Liked by 2 people

  2. I made a few slip-ups while living in Germany too. For example “it is hot to me” (in German obviously) means “I’m hot”. Saying “I am hot” in German means “I’m feeling horny” 🙂 Similarly, and vice versa, for “I am cold”.

    I’ve found that having learned another language I can guess what people are trying to say through the exact mistakes they’re making (and also understand why they’re making those mistakes) – I have a feeling for which words in English could easily be mistranslated.


    1. Someone once told me you can figure out the structure of any foreign language by listening to how non-native speakers use English. I think that’s probably true. We have such loose grammar anyway, how can they learn rules when we don’t (apparently) have any?


      1. Apparently English is easy to learn to speak (as you can make millions of mistakes and we still understand, plus we have hardly any declension/conjugation variations), but very difficult to master (as it has almost no rules to follow).


        1. I think you summed it up very succinctly and well. It is easy to speak English minimally, badly, yet most people will know what you mean anyhow … but very difficult to use well. I can’t think of any rules in English that are firm enough to really BE rules. Practically all our verbs are irregular. Modifiers can be placed almost anywhere. Punctuation is whimsical. Yet properly used, English is a language of wondrous flexibility, playfulness, and power. I do love our language — or is that langwich?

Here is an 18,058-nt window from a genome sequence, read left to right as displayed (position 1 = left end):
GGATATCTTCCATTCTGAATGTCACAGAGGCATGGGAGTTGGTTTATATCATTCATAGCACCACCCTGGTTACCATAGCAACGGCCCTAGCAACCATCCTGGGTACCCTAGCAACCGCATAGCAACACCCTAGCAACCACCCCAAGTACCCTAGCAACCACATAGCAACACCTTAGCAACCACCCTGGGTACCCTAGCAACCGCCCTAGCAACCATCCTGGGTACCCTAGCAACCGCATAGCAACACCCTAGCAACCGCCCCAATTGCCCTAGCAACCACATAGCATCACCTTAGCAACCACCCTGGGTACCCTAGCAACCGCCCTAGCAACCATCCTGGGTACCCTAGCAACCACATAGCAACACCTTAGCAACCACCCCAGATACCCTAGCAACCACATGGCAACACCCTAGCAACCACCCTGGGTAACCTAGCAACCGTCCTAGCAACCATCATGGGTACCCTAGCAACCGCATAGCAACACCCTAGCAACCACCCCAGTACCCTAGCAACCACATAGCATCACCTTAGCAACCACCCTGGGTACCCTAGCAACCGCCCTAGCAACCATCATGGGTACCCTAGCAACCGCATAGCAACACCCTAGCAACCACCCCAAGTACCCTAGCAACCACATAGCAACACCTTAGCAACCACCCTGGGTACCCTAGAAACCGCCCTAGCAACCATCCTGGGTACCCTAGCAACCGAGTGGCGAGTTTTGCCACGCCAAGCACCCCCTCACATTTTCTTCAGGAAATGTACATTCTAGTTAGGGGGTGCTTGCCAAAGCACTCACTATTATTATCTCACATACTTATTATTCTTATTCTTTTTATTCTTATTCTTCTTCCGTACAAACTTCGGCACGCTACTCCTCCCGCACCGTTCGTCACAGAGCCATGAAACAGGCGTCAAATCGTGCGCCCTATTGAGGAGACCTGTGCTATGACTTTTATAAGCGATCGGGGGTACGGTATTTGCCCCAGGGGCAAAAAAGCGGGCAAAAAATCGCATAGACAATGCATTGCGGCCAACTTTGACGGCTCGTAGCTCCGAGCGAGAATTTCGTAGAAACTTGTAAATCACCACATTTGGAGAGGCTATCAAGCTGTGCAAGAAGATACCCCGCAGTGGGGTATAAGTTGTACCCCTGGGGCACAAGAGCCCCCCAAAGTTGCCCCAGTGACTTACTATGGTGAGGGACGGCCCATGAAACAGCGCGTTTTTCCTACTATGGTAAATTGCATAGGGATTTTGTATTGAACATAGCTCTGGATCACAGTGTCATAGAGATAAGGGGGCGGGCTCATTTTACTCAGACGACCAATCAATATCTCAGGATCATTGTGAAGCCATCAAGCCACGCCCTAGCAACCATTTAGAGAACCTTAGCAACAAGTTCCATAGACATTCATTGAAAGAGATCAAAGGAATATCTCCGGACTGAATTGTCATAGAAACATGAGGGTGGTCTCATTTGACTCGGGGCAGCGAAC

3. Your posts reminds me of an incident as a young woman. I was eating dinner at a restaurant and really liked the salad dressing, so I asked the waitress (who was a recent immigrant) what kind of salad dressing it was. She said [phonetically]: Moe-narge. I had never heard of “Moenarge”, so she offered to bring the bottle out to show me. It was “Monarch” – she was trying to give it a French pronunciation. We all had a good laugh over that.


    1. I think we all forget from time to time what a difficult language English can be. A sense of humor and patience goes a long way to making life easier for those who are trying to fit in 🙂 Moe-narge. It sounds like a menage with a twist.

      Liked by 1 person

  4. We have a problem with Australian and New Zealand accents – in particular six and sex. And I also had the same problem in Austria – six and sechs. A great cause of amusement all around.


  5. I was hired, in 2003, to record a 2 week symphonic festival in Santo Domingo, Dominican Republic, a Spanish speaking country. I understand more spanish than I can speak due to my long stint as a musician playing with salsa bands in NY during the 60s.

    Basically I wasn’t too worried that I could understand or be understood.., but then there was my assistant. He’s a riot of a guy and decent engineer in his own right and he was so jazzed at going down there with me that he purchased one of these little translation books. Having little knowledge of the differences in spanish grammatical construction he jumped in with both feet, using his newly acquired book. Needless to say he provided those around us with endless hilarity as he tried to converse, building his communications as you would in english. They loved him, egged him on and his antics kept the pressure off me to be free to set up a complicated system of microphones. All this to say that improper use of languages unfamiliar to us can be beneficial under the right circumstances. BTW, he did a splendid job of helping me get through the task at hand.


    1. I failed to mention that the translation book was a “word for word” volume devoid of any reference to grammatical construction.., thus the humor as a result.


    1. We have a lot of local dialects, though in theory, we all speak English. But sometimes, people from another region pronounce words so differently, it doesn’t sound like English. When we were in Ireland, I didn’t understand anyone at all. Garry reads lips, so he was actually having an easier time than I was. Reading English, everyone understand it. Hearing it … well … that’s something else. It must be very interesting living in one country in which so many different languages are spoken. Challenging!